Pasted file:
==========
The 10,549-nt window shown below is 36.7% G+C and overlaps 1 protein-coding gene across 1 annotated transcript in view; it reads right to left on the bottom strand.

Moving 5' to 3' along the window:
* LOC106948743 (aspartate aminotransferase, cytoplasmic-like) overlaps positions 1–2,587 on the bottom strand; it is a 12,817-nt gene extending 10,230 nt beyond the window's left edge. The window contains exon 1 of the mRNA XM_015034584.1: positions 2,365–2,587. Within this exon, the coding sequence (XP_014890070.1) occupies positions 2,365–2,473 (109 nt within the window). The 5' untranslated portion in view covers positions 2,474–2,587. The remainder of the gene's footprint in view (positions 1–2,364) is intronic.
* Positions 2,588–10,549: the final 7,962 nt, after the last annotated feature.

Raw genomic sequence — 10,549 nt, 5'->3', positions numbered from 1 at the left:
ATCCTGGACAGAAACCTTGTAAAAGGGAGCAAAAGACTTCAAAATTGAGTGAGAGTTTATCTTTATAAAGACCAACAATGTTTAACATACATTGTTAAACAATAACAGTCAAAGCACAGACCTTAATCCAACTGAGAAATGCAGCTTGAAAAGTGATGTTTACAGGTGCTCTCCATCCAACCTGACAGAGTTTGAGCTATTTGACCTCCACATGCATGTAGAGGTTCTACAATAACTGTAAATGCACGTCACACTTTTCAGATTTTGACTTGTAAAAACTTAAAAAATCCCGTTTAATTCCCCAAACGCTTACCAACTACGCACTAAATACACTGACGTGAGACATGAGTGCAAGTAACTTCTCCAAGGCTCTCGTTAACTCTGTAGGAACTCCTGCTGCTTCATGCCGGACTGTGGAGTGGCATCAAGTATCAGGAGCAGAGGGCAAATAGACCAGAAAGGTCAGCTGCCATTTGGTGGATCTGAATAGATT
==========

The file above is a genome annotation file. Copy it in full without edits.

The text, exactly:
The 10,549-nt window shown below is 36.7% G+C and overlaps 1 protein-coding gene across 1 annotated transcript in view; it reads right to left on the bottom strand.

Moving 5' to 3' along the window:
* LOC106948743 (aspartate aminotransferase, cytoplasmic-like) overlaps positions 1–2,587 on the bottom strand; it is a 12,817-nt gene extending 10,230 nt beyond the window's left edge. The window contains exon 1 of the mRNA XM_015034584.1: positions 2,365–2,587. Within this exon, the coding sequence (XP_014890070.1) occupies positions 2,365–2,473 (109 nt within the window). The 5' untranslated portion in view covers positions 2,474–2,587. The remainder of the gene's footprint in view (positions 1–2,364) is intronic.
* Positions 2,588–10,549: the final 7,962 nt, after the last annotated feature.

Raw genomic sequence — 10,549 nt, 5'->3', positions numbered from 1 at the left:
ATCCTGGACAGAAACCTTGTAAAAGGGAGCAAAAGACTTCAAAATTGAGTGAGAGTTTATCTTTATAAAGACCAACAATGTTTAACATACATTGTTAAACAATAACAGTCAAAGCACAGACCTTAATCCAACTGAGAAATGCAGCTTGAAAAGTGATGTTTACAGGTGCTCTCCATCCAACCTGACAGAGTTTGAGCTATTTGACCTCCACATGCATGTAGAGGTTCTACAATAACTGTAAATGCACGTCACACTTTTCAGATTTTGACTTGTAAAAACTTAAAAAATCCCGTTTAATTCCCCAAACGCTTACCAACTACGCACTAAATACACTGACGTGAGACATGAGTGCAAGTAACTTCTCCAAGGCTCTCGTTAACTCTGTAGGAACTCCTGCTGCTTCATGCCGGACTGTGGAGTGGCATCAAGTATCAGGAGCAGAGGGCAAATAGACCAGAAAGGTCAGCTGCCATTTGGTGGATCTGAATAGATT